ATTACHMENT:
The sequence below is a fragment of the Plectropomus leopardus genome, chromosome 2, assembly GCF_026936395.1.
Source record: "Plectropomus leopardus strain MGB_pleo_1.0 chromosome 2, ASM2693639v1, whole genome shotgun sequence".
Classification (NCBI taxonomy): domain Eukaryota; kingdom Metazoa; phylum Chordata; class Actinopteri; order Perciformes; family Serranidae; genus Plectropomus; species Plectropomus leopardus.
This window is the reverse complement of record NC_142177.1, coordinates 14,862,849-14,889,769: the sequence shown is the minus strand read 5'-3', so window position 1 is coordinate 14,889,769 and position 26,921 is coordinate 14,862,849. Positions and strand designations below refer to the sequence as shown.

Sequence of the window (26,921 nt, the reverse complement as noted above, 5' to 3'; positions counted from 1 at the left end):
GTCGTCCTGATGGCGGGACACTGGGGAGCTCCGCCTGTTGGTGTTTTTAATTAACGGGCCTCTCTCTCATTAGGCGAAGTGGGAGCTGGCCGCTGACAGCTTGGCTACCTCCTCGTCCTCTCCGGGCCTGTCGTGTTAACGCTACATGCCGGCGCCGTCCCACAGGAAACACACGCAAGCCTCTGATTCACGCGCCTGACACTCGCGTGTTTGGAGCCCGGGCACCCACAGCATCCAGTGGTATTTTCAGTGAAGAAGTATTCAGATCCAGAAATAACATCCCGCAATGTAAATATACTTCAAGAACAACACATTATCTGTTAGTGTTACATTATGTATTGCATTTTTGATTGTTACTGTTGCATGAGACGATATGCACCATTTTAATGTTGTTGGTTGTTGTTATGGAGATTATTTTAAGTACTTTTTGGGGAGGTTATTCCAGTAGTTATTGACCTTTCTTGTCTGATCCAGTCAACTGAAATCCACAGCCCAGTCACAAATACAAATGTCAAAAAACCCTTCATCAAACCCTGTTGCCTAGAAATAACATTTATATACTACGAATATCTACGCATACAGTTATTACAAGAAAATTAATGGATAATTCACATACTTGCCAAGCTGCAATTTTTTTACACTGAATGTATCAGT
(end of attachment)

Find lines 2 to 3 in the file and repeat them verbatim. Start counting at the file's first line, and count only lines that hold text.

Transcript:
Source record: "Plectropomus leopardus strain MGB_pleo_1.0 chromosome 2, ASM2693639v1, whole genome shotgun sequence".
Classification (NCBI taxonomy): domain Eukaryota; kingdom Metazoa; phylum Chordata; class Actinopteri; order Perciformes; family Serranidae; genus Plectropomus; species Plectropomus leopardus.